Washington describes Christmas in Alabama, which provides him with a deep glimpse into the lives of former slaves. During slavery, Christmas was the one time of year that slaves did not have to work. Because of this, during his first Christmas in Tuskegee, Washington finds it impossible to convince anyone to work after Christmas Eve. The holiday lasts for a week. He describes the week as debaucherous, full of drinking and shouting, with little reference to God or the “sacredness of the season.” Washington makes it a point to teach the students at Tuskegee the importance of the holiday and its proper observance. Washington contrasts this first Christmas in Tuskegee with later memories of Tuskegee students and the good works they do. He recounts a story when Tuskegee students spent the holiday rebuilding a cabin for an elderly member of the community. Washington also reflects on the relationship between the school and the town’s white community. Washington describes the effort he put forth to make Tuskegee a part of the community, rather than a foreign institution.
Next, Washington describes the growth of the school. By holding festivals and concerts, the Tuskegee Institute secures enough money to pay back General Marshall’s loan and to settle the debt for the farm. By growing crops and cultivating animals, Tuskegee also begins to establish a method of generating revenue. This helps fund the school and gives poor students an opportunity to fund their own educations. The success of these ventures allows Tuskegee to plan for a new building. When the plans get drawn up, a local Southern white man who runs a sawmill offers to give the school the necessary lumber for the building. Washington is reluctant to accept this offer because the school did not have any money at that time. The sawmill owner insists and Washington eventually accepts after raising a portion of the sum.
To raise more money for the school, Miss Davidson continues to hold festivals and concerts for the local community. Washington marvels at the generosity of both the white and black citizens of Tuskegee. Miss Davidson also travels North to raise money, but she encounters trouble because the school is not yet well-known. Nonetheless, many important donations come from Northern people. Washington recounts the generosity of two Boston women, who later become annual donors, and who make it possible to pay the outstanding debt on the school’s first building. Following this donation, the women continue to make $6000 donations each year. The first building is called Porter Hall, named after a generous donor from Brooklyn.
As soon as the first plans for the building are drawn, Washington set students to the digging of the building’s foundation. Though some of the students still resist manual labor, many are happy to contribute to the school’s history and take pride in helping erect the school’s first building. On the day of the laying of the corner-stone, Tuskegee hosts a ceremony that includes many guests. The guests include teachers, students, people from the town, and all the county officials, as well as many prominent white men from nearby towns. The Superintendent of Education for the county delivers an address. Washington marries the next summer, the summer of 1882.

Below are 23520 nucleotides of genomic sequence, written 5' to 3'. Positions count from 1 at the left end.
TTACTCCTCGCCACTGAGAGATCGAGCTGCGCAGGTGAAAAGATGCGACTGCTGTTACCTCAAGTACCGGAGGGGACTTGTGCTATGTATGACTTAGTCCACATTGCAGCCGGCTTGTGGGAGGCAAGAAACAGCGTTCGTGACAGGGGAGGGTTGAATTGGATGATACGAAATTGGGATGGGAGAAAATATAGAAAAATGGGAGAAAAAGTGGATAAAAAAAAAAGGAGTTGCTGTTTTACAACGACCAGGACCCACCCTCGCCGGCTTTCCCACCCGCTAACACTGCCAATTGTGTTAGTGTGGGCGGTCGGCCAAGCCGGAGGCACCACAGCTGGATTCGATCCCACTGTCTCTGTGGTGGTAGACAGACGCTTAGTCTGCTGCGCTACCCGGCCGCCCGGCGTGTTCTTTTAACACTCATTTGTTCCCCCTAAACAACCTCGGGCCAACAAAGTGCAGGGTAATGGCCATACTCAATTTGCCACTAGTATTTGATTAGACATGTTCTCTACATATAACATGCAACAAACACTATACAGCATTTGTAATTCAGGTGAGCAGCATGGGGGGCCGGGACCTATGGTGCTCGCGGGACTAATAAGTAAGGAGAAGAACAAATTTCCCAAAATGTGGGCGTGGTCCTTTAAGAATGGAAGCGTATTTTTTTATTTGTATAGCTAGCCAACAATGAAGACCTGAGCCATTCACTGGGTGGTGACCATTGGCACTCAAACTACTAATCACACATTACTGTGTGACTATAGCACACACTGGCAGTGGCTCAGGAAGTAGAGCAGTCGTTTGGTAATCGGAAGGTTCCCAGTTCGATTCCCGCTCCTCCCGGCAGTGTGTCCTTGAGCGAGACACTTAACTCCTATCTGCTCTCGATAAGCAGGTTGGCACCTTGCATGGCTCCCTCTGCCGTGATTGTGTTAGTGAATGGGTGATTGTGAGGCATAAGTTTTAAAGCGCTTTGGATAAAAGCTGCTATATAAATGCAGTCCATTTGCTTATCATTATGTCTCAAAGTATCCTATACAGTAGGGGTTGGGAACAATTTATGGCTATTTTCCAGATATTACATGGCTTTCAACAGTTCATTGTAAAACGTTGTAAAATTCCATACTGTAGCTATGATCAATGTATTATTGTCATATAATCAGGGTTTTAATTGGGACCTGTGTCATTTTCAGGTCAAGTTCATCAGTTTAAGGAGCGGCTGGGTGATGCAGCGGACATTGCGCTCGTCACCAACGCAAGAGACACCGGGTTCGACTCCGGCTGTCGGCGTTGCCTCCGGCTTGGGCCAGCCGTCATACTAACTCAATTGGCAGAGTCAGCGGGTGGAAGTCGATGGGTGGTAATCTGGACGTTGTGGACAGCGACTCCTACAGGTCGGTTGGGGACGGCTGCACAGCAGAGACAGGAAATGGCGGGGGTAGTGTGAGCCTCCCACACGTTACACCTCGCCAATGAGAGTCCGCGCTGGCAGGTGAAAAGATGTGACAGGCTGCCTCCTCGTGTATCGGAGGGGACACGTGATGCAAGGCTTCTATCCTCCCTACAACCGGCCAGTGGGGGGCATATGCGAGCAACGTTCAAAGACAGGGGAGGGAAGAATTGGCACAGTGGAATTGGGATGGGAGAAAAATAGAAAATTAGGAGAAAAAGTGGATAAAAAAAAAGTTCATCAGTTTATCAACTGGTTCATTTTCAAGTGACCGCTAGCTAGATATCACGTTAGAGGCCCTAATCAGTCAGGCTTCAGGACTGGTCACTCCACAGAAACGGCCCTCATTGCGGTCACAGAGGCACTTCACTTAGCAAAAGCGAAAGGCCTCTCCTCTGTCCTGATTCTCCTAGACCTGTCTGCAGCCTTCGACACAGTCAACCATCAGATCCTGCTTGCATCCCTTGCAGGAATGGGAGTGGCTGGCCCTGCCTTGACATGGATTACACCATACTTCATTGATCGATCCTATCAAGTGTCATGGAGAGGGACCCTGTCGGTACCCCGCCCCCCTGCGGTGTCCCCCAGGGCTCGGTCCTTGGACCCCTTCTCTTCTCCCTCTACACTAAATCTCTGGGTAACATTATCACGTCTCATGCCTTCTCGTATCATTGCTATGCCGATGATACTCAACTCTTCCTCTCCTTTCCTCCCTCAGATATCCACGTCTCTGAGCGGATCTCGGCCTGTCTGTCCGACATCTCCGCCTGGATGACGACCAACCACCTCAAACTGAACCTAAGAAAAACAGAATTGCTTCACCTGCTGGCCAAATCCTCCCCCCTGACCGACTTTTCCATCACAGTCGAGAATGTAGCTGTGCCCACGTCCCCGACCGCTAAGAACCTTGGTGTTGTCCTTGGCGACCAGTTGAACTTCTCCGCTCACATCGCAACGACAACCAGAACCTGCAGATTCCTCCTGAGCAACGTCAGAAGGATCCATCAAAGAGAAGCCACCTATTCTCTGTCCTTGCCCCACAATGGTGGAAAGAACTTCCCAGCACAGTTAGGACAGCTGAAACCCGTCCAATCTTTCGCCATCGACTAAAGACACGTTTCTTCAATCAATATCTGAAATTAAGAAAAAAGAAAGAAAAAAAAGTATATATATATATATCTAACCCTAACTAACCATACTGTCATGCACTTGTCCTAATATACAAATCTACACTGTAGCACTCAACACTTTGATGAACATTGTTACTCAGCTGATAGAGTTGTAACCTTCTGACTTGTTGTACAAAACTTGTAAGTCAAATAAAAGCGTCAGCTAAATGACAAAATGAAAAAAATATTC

Washington relates his determination to have students do all of Tuskegee’s domestic, agricultural, and industrial work. He says he wants to instill a sense of dignity through labor and to improve students by teaching them the best and most innovative techniques of the time. Many oppose Washington’s idea to have students erect the buildings on Tuskegee’s campus. They point out that the students lack training and experience. Washington is undeterred. Though he acknowledges that most students at Tuskegee come from poor backgrounds and would very much desire to be placed in new buildings, Washington says it’s a more natural progression of development for them to build their own structures of learning. Washington, writing nineteen years into Tuskegee’s existence, reflects on the success and continued adherence to this model.
Nevertheless, the road to this success was a long one and Washington spends considerable time recounting Tuskegee’s first experiments with brickmaking. First, Washington and his students cannot not locate a suitable location to open a pit that produced brick clay. After finding a suitable location, they struggle to mold and burn bricks that hold. Because the burning process takes a week, each failure costs a considerable amount of labor and time. The kiln falls three times before they achieve success. The school develops its brickmaking program to train students in this art and produces bricks for the market. This experience further convinces Washington that if blacks make themselves useful they will be accepted by whites. Many whites, even those unsympathetic to Tuskegee and blacks in general, come to the school to purchase bricks because of their quality, affordability, and convenience. This leads Washington to believe that the intermingling of business can be a foundation for race relations in the South. Washington further expounds on this idea by saying that there is something in the human spirit that makes it recognize and award merit. The industrial education at Tuskegee broadens to include the building of wagons, carts, and buggies. Students build these for the Tuskegee campus and for the local community. They also offer repair services to those who need it. Washington reflects that the person who makes himself useful will always find a place for himself in a community. He says that a community might not need someone who can read Greek at this time, but if one supplies what it does need, then one need not worry about being cast out.